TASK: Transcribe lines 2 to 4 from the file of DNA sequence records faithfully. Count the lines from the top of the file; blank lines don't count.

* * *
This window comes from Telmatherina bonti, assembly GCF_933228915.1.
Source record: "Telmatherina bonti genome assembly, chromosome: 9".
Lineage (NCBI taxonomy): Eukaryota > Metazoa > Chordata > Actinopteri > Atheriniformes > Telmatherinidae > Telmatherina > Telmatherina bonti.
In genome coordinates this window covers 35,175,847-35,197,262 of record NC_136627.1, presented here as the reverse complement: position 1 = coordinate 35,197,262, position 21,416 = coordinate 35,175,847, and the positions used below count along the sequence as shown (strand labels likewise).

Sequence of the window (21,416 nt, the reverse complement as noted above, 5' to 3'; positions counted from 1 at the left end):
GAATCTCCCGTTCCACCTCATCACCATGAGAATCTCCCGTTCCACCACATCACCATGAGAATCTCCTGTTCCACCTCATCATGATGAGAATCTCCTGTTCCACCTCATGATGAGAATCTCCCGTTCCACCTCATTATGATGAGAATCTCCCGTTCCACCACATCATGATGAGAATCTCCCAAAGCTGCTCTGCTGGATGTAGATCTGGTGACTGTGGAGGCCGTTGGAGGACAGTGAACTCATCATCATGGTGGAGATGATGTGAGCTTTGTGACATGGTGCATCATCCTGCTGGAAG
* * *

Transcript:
Source record: "Telmatherina bonti genome assembly, chromosome: 9".
Lineage (NCBI taxonomy): Eukaryota > Metazoa > Chordata > Actinopteri > Atheriniformes > Telmatherinidae > Telmatherina > Telmatherina bonti.
In genome coordinates this window covers 35,175,847-35,197,262 of record NC_136627.1, presented here as the reverse complement: position 1 = coordinate 35,197,262, position 21,416 = coordinate 35,175,847, and the positions used below count along the sequence as shown (strand labels likewise).